Gov. Pat McCrory’s re-election campaign remained silent Monday on reports showing that election complaints included false accusations of voter fraud, but the N.C. Republican Party defended the complaints.
A number of the 43 voters accused of being ineligible felons turned out to be cases of mistaken identity. Several other voters accused were serving a misdemeanor sentence, which does not affect voting rights. Republican-led county elections board have dismissed the most of the inaccurate complaints.
The nonprofit Democracy North Carolina, which has urged McCrory to halt the protests, analyzed criminal records and found that 18 of the 43 – nearly half – were wrongfully accused of being felons ineligible to vote.
And in Guilford County, WXII News 12 reported last week that several voters there had been wrongly accused of voting in multiple states – including a 101-year-old World War II veteran who lives in a nursing home.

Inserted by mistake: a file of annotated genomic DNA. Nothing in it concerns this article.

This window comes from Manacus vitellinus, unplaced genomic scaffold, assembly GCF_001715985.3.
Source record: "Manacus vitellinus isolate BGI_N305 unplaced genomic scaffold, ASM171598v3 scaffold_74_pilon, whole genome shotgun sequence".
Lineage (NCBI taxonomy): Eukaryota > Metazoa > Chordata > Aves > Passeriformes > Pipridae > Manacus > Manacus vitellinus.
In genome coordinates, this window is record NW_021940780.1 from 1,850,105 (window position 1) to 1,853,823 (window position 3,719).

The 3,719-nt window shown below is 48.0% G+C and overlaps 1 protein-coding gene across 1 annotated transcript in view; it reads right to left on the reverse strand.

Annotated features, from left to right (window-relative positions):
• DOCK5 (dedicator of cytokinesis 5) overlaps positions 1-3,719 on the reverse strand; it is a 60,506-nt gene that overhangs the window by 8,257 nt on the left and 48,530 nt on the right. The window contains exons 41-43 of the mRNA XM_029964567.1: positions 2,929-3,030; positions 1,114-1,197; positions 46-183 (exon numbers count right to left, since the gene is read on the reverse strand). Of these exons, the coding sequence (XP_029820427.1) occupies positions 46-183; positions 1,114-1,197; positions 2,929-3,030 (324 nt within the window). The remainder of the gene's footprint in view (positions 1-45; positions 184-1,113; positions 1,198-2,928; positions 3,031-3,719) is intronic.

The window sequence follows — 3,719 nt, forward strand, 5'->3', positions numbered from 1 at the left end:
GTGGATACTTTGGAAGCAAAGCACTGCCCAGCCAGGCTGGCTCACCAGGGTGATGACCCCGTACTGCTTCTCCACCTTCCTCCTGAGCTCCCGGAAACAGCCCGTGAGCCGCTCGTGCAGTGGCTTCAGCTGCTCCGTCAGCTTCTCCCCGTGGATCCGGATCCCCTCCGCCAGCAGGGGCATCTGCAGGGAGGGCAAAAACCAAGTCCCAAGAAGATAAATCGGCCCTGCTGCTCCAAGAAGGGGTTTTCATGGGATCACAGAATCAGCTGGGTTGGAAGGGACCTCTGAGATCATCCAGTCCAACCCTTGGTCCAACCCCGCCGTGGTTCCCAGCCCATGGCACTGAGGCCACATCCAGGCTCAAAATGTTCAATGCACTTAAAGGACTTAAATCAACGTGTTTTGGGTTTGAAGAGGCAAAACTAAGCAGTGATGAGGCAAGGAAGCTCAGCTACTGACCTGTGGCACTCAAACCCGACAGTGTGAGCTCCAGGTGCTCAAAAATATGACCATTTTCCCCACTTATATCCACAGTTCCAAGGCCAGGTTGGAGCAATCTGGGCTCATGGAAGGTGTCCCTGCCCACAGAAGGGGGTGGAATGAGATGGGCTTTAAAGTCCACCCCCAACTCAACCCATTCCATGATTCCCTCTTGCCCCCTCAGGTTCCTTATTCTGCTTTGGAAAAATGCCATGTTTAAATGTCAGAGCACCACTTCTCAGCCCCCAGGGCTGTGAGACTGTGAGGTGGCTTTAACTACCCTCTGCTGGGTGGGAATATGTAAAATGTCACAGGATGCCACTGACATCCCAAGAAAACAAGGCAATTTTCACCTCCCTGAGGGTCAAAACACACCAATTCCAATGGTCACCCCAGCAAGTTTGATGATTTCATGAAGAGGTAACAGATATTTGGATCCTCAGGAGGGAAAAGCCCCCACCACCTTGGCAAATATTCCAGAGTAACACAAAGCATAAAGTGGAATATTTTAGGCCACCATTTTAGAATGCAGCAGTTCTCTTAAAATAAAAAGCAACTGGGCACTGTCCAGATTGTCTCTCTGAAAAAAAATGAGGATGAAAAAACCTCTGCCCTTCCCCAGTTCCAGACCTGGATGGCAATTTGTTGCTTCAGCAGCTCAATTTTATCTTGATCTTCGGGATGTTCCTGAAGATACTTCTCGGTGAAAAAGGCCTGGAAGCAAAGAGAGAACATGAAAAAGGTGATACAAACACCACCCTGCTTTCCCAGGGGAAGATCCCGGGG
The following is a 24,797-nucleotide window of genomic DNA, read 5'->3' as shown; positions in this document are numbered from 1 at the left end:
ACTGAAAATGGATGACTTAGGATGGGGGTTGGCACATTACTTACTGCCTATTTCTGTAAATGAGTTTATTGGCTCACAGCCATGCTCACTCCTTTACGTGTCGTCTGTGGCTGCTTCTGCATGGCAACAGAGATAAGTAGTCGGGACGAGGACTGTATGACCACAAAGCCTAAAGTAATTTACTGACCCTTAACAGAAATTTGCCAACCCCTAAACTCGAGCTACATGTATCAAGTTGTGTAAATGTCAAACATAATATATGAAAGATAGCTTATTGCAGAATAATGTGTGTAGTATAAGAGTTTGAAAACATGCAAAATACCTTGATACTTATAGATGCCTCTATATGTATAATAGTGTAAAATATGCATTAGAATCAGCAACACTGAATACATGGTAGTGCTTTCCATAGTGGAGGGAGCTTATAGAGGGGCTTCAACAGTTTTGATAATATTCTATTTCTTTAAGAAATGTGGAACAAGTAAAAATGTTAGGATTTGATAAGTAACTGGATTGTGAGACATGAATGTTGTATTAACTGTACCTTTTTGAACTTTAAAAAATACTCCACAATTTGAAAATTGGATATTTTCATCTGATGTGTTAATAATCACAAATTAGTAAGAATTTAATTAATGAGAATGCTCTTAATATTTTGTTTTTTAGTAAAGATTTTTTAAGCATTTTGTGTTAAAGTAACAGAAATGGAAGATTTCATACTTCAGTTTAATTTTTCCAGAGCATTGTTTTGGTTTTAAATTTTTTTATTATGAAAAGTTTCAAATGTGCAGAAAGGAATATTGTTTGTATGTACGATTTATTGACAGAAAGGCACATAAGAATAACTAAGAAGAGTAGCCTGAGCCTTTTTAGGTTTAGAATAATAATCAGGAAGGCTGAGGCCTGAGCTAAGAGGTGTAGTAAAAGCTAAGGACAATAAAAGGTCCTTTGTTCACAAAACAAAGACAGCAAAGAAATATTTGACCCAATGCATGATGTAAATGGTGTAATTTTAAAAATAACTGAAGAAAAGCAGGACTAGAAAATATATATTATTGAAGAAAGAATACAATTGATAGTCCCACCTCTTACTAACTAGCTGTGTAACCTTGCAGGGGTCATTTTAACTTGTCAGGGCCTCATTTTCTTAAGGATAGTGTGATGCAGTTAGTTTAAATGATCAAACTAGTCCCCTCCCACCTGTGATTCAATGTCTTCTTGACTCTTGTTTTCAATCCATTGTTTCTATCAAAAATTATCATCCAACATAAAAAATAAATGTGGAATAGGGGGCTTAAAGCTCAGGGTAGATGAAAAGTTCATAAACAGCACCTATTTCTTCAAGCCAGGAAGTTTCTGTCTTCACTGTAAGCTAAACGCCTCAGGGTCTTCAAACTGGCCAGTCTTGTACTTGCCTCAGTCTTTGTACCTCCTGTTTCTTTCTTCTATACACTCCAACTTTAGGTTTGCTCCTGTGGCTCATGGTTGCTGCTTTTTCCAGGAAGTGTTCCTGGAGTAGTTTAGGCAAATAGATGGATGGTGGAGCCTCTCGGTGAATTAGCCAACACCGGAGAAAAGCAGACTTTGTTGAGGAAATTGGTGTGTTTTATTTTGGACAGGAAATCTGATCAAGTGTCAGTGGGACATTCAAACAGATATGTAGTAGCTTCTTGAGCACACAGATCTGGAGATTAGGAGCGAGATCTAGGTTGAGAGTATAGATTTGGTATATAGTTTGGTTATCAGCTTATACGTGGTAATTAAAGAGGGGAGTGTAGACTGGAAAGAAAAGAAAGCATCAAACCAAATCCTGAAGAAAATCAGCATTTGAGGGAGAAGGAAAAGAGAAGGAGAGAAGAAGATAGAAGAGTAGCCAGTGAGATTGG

McCrory spokesman Ricky Diaz did not respond to inquiries about the reports last week.
But N.C. Republican Party executive director Dallas Woodhouse defended the complaints in a phone call to The News & Observer Monday.
“We have no apologies to make, and we will keep doing this,” Woodhouse said. “Nobody has been disenfranchised or, to my knowledge, inconvenienced.”
He added that it’s difficult to obtain records that don’t result in a few mistakes. “If the standard is that you have to be 100 percent correct or you can never raise a question, that is a standard that is unreasonably and can never be met,” he said.
With a tight margin in the governor’s race, the McCrory campaign assisted local Republican Party officials in filing dozens of complaints in counties across the state. It sent out several news releases touting the complaints.
Democracy North Carolina said in a news release that McCrory “and his allies are exposing themselves to charges of slandering voters.”
Asked Monday if the campaign planned to apologize to the voters named by mistake in the complaints, Diaz did not respond.